Marines Corps paid clothing stipend to men but overlooked women, review finds

The U.S. Marine Corps has stopped giving a regular allowance to male soldiers that had been used to buy underwear and replaced it with a stipend for female soldiers to buy dress shoes.

The policy change comes after an audit by the Government Accountability Office revealed that female servicemembers were spending far more out-of-pocket than their male counterparts on expenses such as clothing and uniform items, according to a report by

The protocol known as the “Pink Tax” allowed systemic gender inequalities to emerge in which enlisted women spent more than $8,000 of their own money for clothing over the course of their careers, while men mostly enjoyed a free ride from the allowance, with some even pocketing extra cash in the process.

Female Marines never received the allowance for dress pumps even though they are required to wear them as part of the full-dress uniform.

The GAO investigation found that women regularly faced higher costs because certain essential clothing items were excluded from the stipend, leaving them to pay for it themselves.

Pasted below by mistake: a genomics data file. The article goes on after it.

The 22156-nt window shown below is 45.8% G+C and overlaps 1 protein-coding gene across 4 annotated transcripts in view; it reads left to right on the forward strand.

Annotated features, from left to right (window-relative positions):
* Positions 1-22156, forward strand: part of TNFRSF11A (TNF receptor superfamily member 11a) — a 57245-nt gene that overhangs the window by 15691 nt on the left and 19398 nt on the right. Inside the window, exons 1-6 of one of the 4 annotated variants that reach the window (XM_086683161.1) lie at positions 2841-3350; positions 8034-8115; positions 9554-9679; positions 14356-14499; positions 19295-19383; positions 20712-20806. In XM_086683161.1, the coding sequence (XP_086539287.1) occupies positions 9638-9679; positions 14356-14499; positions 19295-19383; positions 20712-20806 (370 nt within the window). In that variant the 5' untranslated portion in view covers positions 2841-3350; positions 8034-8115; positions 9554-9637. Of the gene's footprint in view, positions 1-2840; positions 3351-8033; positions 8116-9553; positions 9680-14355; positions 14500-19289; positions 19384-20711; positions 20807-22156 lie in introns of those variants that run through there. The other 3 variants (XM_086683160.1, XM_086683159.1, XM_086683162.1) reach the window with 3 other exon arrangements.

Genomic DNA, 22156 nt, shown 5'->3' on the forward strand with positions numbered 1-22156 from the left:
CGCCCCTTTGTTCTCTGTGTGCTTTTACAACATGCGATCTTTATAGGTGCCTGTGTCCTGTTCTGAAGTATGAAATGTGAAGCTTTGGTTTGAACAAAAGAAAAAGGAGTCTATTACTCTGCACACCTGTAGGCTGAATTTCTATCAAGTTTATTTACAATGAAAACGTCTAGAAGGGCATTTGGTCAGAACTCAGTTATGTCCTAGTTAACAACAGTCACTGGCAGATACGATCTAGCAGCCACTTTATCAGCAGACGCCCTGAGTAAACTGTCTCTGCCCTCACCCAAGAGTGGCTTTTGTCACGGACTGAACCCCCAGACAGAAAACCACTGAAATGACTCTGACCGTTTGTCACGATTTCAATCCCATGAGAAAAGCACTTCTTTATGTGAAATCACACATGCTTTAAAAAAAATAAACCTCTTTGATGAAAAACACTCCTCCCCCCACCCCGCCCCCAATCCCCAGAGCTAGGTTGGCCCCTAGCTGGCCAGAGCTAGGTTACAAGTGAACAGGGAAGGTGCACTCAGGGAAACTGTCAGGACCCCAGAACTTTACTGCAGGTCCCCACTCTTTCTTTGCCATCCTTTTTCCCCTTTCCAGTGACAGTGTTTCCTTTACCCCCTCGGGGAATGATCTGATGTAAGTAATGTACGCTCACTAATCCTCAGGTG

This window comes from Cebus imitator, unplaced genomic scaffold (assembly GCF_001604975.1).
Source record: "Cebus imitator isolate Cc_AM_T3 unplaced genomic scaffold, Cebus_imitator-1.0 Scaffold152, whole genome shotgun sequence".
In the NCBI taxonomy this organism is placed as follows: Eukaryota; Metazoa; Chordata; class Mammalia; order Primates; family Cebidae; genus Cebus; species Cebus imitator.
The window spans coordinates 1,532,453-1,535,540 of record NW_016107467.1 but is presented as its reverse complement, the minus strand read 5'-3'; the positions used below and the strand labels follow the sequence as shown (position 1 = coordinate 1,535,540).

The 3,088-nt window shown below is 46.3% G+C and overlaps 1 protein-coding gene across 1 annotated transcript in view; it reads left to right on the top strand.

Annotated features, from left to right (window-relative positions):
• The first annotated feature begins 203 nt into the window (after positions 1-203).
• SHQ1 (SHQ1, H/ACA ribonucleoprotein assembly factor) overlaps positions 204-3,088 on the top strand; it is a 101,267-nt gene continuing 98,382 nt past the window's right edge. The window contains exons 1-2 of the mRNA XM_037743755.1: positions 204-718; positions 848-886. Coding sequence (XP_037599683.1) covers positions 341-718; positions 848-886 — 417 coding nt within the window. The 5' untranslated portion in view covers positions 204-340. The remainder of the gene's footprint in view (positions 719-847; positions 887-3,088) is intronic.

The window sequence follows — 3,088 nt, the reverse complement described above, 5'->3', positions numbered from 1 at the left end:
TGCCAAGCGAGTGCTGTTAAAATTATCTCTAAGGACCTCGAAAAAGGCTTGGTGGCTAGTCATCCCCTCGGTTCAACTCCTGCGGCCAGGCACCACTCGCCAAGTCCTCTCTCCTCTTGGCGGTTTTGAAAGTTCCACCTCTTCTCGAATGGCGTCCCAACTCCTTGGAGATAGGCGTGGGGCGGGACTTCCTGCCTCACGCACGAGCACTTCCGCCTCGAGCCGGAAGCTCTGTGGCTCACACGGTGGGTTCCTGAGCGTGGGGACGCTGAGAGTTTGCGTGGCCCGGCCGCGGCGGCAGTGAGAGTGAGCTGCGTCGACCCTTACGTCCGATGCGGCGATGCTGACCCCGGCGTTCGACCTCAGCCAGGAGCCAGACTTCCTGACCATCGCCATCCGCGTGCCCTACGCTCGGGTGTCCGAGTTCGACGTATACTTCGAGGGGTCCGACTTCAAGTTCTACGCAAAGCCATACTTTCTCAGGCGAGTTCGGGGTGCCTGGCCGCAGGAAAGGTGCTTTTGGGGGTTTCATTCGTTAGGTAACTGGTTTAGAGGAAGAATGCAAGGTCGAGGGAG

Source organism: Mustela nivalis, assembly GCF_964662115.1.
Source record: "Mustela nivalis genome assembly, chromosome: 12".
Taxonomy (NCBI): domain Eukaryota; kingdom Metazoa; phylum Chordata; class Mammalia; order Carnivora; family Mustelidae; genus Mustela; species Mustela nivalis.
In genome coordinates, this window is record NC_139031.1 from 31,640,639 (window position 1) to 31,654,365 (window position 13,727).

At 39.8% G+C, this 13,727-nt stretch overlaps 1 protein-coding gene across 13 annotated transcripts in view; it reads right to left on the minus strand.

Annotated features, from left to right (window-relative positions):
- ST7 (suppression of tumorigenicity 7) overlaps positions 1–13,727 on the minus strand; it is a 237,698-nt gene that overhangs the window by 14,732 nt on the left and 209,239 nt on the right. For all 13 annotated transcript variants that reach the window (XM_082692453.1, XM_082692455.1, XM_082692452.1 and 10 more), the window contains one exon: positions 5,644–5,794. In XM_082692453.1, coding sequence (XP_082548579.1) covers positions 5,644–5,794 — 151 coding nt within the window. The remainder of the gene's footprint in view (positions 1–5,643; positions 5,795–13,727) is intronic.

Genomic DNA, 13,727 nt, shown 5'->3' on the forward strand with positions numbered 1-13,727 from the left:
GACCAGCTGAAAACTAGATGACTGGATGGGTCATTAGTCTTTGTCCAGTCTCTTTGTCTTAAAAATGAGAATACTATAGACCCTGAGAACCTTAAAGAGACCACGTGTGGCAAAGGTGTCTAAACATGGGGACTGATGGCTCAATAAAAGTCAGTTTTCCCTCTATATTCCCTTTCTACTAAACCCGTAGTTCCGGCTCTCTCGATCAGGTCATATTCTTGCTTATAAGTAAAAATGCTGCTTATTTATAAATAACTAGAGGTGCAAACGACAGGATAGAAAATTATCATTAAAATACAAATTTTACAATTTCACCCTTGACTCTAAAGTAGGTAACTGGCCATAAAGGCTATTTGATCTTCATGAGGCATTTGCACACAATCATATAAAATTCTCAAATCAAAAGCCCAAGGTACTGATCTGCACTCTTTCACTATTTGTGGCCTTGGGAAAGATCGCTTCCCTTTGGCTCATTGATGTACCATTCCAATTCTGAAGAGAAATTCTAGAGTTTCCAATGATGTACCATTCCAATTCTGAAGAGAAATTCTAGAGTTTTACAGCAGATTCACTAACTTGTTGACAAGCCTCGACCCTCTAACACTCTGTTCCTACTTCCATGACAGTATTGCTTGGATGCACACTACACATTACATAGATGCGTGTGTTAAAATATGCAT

“According to officials, this was an oversight and the Marine Corps plans to fix this to ensure female enlisted service members receive an annualized standard cash clothing allowance for dress pumps,” the report says.

The findings also prompted the three other military branches to review their policies.

“Beginning in fiscal year 2021, enlisted [Marine] males will no longer receive an annualized standard cash clothing replacement allowance for underwear, according to the officials,” the independent watchdog agency stated in its report. “Currently, males receive an annualized standard cash clothing replacement allowance for their underwear, but females do not.”

Women in the Marines will now receive an additional replacement allowance in addition to the current $50 one-time allotment, according to the report.